Extra-musical Effects: What are they and how can we use them?

Recently, my friend and fellow composer Sakari invited me to guest teach her class “YouTH Can Compose.”

For the focus on the class, we talked about Extra-musical effects and discussed how they can make their way into our compositions.

So, what are extra musical effects? The Definition that we came up with together was “Anything that isn’t the music itself that can influence our compositional decisions.”.

Some examples might be:

Elements from nature like wind or the sound of flowing water

People

Memories

Sound effects- like those in Cartoons

Places

Colors

And even in some cases music.

In the class I had them listen to Of Wizards and Dragons and we listed and discussed extra musical influences in the piece. Wind- which one student mentioned before we started listening- found its way into the enchanted forest section and was illustrated by windchimes for example.

Another Student mentioned that thinking about their family when they write helps them create. That is another Extra Musical influence for sure!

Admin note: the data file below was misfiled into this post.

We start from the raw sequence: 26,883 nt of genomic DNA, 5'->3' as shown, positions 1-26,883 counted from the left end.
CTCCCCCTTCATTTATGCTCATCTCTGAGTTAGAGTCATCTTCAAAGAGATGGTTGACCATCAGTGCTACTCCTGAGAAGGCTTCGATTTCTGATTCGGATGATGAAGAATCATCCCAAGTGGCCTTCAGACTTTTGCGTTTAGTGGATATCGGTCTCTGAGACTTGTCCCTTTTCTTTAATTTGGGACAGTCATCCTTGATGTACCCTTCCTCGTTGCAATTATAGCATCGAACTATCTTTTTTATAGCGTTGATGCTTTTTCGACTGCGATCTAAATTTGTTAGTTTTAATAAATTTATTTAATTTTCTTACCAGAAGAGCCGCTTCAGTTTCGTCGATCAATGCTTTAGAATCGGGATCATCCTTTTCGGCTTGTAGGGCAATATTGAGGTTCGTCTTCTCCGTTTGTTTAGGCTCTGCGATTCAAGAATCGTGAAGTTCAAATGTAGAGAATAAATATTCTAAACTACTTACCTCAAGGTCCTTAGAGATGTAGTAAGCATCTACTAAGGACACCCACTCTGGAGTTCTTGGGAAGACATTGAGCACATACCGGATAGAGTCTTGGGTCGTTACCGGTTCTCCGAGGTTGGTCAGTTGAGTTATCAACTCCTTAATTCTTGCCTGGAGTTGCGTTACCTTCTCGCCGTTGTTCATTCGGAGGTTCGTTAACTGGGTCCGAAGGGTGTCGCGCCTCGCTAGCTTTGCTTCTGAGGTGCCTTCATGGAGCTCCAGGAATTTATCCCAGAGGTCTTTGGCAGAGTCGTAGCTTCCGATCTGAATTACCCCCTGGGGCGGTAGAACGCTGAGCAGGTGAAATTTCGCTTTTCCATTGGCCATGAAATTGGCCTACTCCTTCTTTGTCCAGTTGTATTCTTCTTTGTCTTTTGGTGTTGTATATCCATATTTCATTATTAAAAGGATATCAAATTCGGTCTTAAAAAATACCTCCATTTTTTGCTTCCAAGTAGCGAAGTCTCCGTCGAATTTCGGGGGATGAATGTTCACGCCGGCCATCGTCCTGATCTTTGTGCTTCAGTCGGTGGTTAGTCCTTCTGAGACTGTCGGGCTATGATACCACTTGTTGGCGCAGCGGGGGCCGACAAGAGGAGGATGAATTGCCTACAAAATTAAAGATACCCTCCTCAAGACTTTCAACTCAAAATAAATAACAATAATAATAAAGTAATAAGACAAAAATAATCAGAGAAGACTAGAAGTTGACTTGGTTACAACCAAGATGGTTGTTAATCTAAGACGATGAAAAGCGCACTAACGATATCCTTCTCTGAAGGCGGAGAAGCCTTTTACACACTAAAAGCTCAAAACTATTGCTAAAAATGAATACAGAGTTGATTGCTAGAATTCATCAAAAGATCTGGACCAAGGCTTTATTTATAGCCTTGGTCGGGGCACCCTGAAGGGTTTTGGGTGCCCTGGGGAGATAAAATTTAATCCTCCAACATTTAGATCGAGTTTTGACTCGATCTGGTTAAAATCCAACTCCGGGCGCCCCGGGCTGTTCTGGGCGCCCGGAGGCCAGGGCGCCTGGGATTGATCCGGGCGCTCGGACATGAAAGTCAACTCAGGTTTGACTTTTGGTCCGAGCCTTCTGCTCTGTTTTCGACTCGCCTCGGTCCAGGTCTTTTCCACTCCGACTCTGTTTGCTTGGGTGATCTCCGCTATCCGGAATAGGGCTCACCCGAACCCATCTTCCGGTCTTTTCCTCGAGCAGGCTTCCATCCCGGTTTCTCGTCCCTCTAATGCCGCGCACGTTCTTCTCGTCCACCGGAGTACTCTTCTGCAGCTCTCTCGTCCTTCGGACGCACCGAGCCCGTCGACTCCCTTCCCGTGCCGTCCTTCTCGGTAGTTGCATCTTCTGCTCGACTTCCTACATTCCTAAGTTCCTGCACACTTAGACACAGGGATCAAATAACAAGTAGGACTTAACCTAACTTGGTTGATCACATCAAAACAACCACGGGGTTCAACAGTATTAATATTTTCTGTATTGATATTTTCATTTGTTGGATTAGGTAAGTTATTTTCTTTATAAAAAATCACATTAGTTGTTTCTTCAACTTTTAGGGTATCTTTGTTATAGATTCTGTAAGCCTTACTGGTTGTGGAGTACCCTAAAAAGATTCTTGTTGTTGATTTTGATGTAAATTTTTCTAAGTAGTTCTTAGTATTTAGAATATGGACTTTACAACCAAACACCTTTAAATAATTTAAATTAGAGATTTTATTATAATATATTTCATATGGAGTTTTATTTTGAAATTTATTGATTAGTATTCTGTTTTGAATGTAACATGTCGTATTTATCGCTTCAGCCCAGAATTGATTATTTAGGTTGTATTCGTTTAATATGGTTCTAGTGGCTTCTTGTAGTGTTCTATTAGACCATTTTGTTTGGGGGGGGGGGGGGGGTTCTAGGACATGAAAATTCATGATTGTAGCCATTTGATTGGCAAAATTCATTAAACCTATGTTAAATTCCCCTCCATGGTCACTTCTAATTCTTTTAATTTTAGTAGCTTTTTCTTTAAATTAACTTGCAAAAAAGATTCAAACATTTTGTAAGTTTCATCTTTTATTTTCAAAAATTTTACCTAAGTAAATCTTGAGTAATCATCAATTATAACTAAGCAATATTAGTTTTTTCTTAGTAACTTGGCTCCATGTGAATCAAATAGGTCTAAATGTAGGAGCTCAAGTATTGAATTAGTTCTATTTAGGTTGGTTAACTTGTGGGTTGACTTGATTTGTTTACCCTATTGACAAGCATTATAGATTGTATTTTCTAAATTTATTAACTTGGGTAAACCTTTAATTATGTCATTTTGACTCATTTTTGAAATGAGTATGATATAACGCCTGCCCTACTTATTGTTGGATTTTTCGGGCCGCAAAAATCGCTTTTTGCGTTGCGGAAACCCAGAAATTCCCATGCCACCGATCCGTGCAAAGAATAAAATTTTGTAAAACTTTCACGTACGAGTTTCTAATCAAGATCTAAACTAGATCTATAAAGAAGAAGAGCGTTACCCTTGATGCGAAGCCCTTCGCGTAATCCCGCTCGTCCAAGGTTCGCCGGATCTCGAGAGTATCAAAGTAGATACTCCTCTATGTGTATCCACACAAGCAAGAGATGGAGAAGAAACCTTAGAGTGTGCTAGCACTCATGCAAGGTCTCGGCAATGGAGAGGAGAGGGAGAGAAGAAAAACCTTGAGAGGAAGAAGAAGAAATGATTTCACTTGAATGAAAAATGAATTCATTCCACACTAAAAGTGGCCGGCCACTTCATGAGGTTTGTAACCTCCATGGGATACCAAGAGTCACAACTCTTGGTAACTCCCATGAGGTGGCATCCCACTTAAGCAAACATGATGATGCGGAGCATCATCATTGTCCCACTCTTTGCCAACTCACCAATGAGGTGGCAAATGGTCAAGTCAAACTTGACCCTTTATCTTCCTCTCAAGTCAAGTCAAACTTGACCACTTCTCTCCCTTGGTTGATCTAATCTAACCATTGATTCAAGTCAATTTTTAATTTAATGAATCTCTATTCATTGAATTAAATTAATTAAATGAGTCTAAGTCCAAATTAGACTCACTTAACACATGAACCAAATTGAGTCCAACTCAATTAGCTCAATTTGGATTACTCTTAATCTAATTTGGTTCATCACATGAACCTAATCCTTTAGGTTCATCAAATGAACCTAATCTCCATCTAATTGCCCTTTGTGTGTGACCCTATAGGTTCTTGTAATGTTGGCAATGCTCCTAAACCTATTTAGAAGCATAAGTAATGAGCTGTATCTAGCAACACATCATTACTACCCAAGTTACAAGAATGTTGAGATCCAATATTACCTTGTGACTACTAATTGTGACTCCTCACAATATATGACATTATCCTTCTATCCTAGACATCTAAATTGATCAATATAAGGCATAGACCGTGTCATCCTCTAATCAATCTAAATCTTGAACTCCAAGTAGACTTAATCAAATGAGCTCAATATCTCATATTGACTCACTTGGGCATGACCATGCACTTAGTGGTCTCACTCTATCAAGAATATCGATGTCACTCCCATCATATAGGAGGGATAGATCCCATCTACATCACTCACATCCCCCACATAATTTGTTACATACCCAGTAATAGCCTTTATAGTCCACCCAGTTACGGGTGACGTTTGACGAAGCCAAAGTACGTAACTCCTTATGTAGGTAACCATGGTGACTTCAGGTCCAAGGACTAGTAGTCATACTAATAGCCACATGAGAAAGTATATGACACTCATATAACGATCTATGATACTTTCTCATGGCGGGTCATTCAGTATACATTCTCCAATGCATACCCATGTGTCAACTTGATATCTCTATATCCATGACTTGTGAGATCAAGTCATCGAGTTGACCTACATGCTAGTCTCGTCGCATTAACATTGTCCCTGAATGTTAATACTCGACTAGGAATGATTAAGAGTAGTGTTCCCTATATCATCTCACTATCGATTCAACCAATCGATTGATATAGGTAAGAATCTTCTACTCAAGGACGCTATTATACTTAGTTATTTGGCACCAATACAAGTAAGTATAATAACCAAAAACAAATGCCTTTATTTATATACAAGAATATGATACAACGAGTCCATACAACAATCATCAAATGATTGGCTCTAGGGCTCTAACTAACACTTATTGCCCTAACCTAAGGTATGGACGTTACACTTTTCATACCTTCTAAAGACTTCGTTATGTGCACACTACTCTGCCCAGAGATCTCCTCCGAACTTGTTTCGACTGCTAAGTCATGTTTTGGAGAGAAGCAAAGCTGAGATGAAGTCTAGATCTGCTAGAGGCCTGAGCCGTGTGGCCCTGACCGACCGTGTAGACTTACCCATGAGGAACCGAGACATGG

Tying into this insightful comment, I talked about how Bernard, who used to teach African Drumming as a way to bring people together and was a great human being, was added into the piece when Fredonia wanted to premier it. I added a Djembe part that was not there before to honor him.

We also watch and listened to Blob’s Adventure, a film that I scored and I talked a bit about the process of receiving the film with no sound and having to draw on extra musical influences to score it.

The Students observed some of my tricks of “Mickey Mousing” – for example using dissonance on brass instruments to sound like car horns, and using the bass drum and melody direction to imitate what was happening onscreen. I also showed them the part with the bicycle and explained how the Queen Song Bicycle influenced my decision to use a rock drum beat and repeated scales.

We discovered how we can use timbre and various instruments and their abilities as a tool to illustrate what we envision sonically.

For their project, I read a short story (I Wish I Were A Butterfly) and they each picked a character to write a theme around.

Their pieces illustrated the way insects flew by having the melody hover or flutter, or echoed ( in the case of the Frog and the Cricket echoing his ugly thoughts). The colors of laughter or mud were illustrated cleverly through timbre as well. Some drew on the illustrations themselves to create their pieces.

Overall, this was a great experience sharing this technique with these aspiring composers and I hope reading this helped spark some new ideas for you.

So, fellow composers, what are some extra musical effects that you can think of and how have they found their way into your music?

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